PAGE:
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The Smilebox conundrum


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thus far tcm has given us only How The West Was Won smileboxed...but why no smileboxed presentations of two other of tcm's renowned pet movies...2001: A Space Odyssey and Ice Station Zebra.

Why may I ask no smileboxed presentations of those two other Cinerama films?

 

By the way, just how would a smilebox formatted film look on one of them new 4k ultra high definition TVs with the curved screens? :)

 

2rmwkz5.jpg

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thus far tcm has given us only How The West Was Won smileboxed...but why no smileboxed presentations of two other of tcm's renowned pet movies...2001: A Space Odyssey and Ice Station Zebra.

Why may I ask no smileboxed presentations of those two other Cinerama films?

 

By the way, just how would a smilebox formatted film look on one of them new 4k ultra high definition TVs with the curved screens? :)

 

 

 

 

http://gizmodo.com/why-curved-tvs-arent-just-another-gimmick-1502249372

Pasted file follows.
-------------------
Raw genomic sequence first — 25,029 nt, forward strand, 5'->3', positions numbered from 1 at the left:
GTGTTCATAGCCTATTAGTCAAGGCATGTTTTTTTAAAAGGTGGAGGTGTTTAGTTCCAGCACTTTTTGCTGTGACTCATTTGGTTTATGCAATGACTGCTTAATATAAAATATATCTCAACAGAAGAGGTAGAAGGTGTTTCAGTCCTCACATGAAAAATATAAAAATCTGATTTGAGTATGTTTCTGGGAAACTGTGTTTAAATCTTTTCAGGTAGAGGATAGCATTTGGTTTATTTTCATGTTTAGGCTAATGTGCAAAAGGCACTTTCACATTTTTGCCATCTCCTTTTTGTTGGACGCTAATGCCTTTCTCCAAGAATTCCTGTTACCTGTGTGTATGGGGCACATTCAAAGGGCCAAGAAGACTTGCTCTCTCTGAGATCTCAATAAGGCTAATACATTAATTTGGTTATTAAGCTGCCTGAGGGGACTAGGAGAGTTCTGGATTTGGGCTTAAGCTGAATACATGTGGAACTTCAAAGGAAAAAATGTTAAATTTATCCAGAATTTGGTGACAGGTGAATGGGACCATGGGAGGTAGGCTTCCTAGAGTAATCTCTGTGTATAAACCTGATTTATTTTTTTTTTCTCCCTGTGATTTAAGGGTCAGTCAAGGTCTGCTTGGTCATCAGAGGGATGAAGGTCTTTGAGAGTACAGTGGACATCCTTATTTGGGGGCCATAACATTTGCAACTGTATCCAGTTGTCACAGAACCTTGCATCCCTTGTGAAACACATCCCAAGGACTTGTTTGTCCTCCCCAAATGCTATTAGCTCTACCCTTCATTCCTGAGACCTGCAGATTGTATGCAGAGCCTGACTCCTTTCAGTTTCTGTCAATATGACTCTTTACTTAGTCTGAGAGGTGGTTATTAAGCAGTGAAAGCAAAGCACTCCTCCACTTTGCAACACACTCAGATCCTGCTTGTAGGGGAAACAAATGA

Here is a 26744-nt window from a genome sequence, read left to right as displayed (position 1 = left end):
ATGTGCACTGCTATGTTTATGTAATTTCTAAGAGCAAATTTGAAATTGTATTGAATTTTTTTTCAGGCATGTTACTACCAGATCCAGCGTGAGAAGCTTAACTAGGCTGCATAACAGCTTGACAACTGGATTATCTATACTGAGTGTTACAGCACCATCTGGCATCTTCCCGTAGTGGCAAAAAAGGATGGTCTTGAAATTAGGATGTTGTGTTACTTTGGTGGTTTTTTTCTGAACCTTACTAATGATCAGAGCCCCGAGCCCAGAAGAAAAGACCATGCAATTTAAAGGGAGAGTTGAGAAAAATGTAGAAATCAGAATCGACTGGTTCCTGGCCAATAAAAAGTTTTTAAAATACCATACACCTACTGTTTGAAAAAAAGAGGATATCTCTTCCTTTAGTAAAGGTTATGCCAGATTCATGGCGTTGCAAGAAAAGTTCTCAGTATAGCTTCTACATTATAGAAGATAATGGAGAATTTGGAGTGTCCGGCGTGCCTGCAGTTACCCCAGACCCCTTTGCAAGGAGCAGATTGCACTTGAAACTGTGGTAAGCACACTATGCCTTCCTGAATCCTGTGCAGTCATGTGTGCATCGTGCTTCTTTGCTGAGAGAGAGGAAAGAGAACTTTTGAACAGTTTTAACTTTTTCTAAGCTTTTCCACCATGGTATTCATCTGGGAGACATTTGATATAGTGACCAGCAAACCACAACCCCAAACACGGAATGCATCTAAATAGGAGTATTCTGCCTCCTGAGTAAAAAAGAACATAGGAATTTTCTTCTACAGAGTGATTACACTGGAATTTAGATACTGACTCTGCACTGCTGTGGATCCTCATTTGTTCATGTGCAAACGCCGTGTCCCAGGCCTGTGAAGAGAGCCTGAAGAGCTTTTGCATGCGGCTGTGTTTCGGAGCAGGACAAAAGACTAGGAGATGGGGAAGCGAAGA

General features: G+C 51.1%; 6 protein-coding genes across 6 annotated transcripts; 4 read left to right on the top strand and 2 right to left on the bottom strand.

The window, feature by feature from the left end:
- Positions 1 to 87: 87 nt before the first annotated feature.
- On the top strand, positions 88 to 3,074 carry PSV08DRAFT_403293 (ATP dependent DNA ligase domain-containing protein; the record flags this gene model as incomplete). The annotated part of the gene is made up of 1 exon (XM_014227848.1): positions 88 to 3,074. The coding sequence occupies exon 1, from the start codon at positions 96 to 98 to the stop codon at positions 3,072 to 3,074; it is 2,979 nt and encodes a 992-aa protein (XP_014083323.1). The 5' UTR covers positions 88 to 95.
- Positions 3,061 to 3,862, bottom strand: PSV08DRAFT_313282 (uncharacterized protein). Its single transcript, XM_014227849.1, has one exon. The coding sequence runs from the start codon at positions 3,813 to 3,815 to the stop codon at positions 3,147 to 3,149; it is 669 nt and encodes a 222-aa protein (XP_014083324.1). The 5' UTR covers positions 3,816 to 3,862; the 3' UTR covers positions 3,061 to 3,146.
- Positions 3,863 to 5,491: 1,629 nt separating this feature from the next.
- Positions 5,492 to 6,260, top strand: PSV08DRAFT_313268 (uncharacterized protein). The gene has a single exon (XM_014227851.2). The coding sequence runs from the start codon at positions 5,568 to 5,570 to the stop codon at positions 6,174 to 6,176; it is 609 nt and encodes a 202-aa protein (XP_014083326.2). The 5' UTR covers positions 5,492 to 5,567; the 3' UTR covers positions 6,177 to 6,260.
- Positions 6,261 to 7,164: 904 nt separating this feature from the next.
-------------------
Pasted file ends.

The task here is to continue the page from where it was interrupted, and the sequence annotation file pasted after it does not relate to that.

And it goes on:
Getting ready to present IMAX films which uses a curved screen.

.

imaxprivatetheater.jpg

 

Any additional Cinerama films will bre traveloges.

 

c-3.jpg

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WINDJAMMER...... doh...

 

KRAKATOA, EAST OF JAVA (or is it WEST OF JAVA??).... doh...

 

Sorry, but just give me GONE WITH THE WIND and RANDOM HARVEST in 4:3.

 

Wide screen was mostly a failure.

 

You can get both Wide and Tall screen just by enlarging the screen, and more sharpness in the films by using 65 mm film instead of 35 mm film. There is no need to make the film artificially wide and cut off the tops of heads and the bottoms of legs, or cut out the blue sky or snow-covered tops of mountains or the earth and flowers in the foreground.

 

A curved TV screen has a position for only 1 viewer at a time.... the viewer sitting in the center of the screen.